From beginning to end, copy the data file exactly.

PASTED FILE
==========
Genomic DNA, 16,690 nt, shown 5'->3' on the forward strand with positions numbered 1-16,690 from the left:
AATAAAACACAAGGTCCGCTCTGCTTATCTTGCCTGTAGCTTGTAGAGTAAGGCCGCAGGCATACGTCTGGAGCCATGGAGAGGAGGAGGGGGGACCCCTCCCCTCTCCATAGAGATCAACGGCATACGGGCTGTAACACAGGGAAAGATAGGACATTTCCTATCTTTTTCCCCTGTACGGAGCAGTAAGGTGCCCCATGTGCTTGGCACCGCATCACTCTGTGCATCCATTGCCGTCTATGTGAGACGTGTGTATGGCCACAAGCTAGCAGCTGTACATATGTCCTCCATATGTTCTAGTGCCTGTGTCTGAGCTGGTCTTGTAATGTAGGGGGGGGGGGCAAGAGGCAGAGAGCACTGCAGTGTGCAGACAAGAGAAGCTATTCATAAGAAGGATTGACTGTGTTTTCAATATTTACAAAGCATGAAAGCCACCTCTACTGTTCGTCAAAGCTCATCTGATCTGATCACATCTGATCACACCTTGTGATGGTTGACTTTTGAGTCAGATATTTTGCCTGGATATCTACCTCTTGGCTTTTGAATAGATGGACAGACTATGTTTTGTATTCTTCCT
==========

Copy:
Genomic DNA, 16,690 nt, shown 5'->3' on the forward strand with positions numbered 1-16,690 from the left:
AATAAAACACAAGGTCCGCTCTGCTTATCTTGCCTGTAGCTTGTAGAGTAAGGCCGCAGGCATACGTCTGGAGCCATGGAGAGGAGGAGGGGGGACCCCTCCCCTCTCCATAGAGATCAACGGCATACGGGCTGTAACACAGGGAAAGATAGGACATTTCCTATCTTTTTCCCCTGTACGGAGCAGTAAGGTGCCCCATGTGCTTGGCACCGCATCACTCTGTGCATCCATTGCCGTCTATGTGAGACGTGTGTATGGCCACAAGCTAGCAGCTGTACATATGTCCTCCATATGTTCTAGTGCCTGTGTCTGAGCTGGTCTTGTAATGTAGGGGGGGGGGGCAAGAGGCAGAGAGCACTGCAGTGTGCAGACAAGAGAAGCTATTCATAAGAAGGATTGACTGTGTTTTCAATATTTACAAAGCATGAAAGCCACCTCTACTGTTCGTCAAAGCTCATCTGATCTGATCACATCTGATCACACCTTGTGATGGTTGACTTTTGAGTCAGATATTTTGCCTGGATATCTACCTCTTGGCTTTTGAATAGATGGACAGACTATGTTTTGTATTCTTCCT